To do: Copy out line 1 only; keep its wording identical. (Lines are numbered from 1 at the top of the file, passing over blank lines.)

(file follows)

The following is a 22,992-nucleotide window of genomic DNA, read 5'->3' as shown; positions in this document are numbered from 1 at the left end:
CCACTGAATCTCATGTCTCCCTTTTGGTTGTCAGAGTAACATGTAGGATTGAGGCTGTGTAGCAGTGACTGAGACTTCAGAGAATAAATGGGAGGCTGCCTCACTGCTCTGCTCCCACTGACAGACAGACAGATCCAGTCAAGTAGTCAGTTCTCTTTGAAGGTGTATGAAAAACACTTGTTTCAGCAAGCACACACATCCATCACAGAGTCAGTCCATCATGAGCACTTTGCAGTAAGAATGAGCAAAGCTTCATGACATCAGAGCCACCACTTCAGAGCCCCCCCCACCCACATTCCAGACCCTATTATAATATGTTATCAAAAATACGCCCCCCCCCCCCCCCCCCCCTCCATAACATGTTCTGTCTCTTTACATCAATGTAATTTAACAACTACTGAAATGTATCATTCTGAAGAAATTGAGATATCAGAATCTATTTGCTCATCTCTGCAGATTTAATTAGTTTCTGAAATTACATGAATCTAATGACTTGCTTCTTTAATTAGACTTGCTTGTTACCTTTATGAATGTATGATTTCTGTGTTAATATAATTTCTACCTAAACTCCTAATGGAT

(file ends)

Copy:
The following is a 22,992-nucleotide window of genomic DNA, read 5'->3' as shown; positions in this document are numbered from 1 at the left end: